Scott Nishimura Special Projects Reporter
When the Fort Worth Business Press set up shop at 501 Jones St. in 1988, downtown Fort Worth was rarely thought of as a prime destination – for dining, for shopping, for … well, for much of anything. Stores were closing, buildings were boarded up, there was little night life beyond the eclectic Caravan of Dreams music venue and there was definitely no residential presence. The Bass family’s landmark Sundance Square development was barely off the drawing board. “You either get better or you get worse,” said John Roach, then-CEO of Tandy Corp. “We were on the ‘worse’ end.”
Bring on the dreams. Downtown’s resurgence – and the subsequent spread of development to West Seventh, the Near South and North Side – has been one of the most spectacular chapters in Fort Worth’s growth story the last quarter-century. Back then, it was an idea just emerging as a plan: A premium office market, people living downtown, Cowtowners surging into the city center for work and play, a burgeoning hotel inventory … Today, it’s reality: • 3,000 residential units, about two thirds built for rental, boasting a downtown population of 5,600. • 2,642 hotel rooms – up from 1,630 – fueled by several projects, including the 2009 opening of the Omni Fort Worth Hotel. • An estimated 56,300 people working in downtown offices, according to the economic development nonprofit Downtown Fort Worth Inc. (The organization has no downtown workforce numbers for 1988). • Class A office occupancy of 94.8 percent at the end of 2012, compared to 90.9 percent 10 years earlier.
With Ed Bass leading the charge and the cheers, the Bass family has been downtown’s major benefactor, now owning 35 downtown city blocks and more than 4 million square feet of space under the Sundance Square umbrella. The $67 million Nancy Lee and Perry R. Bass Performance Hall at 525 Commerce St. – opened in 1998 as “the last great concert hall of the 20th Century” – owes its existence to Ed Bass’ vision and fundraising prowess. The hall, built entirely with private money, is home to Fort Worth’s symphony, opera and ballet as well as the internationally renowned Van Cliburn piano competition and a variety of concerts and shows. “Everybody knew what to do with the downtown,” said Bob Bolen, the city’s mayor during the late 1980s. “They knew what was successful. But very few people knew how to do it.”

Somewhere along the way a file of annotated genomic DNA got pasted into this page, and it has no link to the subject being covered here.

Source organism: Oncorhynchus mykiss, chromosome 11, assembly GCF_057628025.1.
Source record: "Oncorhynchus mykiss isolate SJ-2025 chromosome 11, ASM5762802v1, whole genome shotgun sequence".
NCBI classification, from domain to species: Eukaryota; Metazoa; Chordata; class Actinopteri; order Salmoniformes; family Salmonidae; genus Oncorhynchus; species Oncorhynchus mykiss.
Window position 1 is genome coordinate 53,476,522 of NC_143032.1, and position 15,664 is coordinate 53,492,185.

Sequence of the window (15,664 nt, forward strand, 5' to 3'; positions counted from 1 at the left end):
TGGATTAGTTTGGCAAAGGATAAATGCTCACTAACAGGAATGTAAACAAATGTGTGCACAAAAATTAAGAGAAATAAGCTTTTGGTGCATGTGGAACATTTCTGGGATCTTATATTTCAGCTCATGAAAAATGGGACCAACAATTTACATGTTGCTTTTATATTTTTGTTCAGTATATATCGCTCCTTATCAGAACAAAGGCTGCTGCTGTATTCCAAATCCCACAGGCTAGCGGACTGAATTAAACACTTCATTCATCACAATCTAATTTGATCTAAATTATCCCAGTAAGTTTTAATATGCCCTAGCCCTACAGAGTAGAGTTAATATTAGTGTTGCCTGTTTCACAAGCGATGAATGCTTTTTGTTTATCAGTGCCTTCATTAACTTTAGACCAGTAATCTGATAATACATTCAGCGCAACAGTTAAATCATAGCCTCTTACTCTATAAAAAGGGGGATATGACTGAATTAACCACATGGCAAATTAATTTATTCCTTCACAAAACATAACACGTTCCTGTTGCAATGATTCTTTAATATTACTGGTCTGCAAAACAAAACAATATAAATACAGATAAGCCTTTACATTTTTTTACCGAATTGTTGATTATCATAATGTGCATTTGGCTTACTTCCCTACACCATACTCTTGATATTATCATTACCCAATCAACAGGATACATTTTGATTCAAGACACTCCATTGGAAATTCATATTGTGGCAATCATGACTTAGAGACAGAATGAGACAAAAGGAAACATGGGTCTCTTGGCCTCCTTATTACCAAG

The city was a strong public partner. Under the leadership of Bolen and subsequent mayors and city councils, Fort Worth kicked in with a public improvement district in 1986 and a tax increment finance district 10 years later that helped clean up the area, provided free parking and more police, and put on events like the Main St. Arts Festival. Other private money moved in. Omni Hotels, for one, opened the Omni Fort Worth Hotel. XTO Energy founder Bob Simpson bought and renovated eight historic buildings for his company’s office use. Banking’s expansion, the oil and gas industry’s takeoff, and the removal of several large buildings like Simpson’s from the inventory led to the office market surge. Along the way, downtown parlayed bad news into good. The Bank One Tower, slammed by the 2000 tornado, was turned into condos, boosting downtown’s residential inventory at the same time it removed office space. The tornado’s destruction of a church led to Pier 1’s purchase of the site and construction of a headquarters tower. And there was the phone call that Sundance Square CEO Johnny Campbell took in 2004 from a broker representing an Arlington homebuilder who wanted to move downtown.
Campbell was about to lose Pier 1 and another major tenant from the City Center, the Bass’ twin-tower office colossus. “We had no prospects whatsoever,” he recalls. Along came D.R. Horton, the homebuilder. “It was like an instant reset,” Campbell said. “Occupancy just started going up and up and up.” Ed Bass declined to be interviewed for this article but accepted an award recently and attributed Sundance Square’s success to several factors: “One, the power of an idea – the right idea – to have a lively 24/7 environment in which to work, live and play. Two, great partners like the city, the county, Downtown Fort Worth, Inc., the chamber, the property owners and merchants. Three, a fabulous management team to operate it, and four, you – the people of Fort Worth and Tarrant County. If we’d built it and you’d not come, we wouldn’t be the place to be.”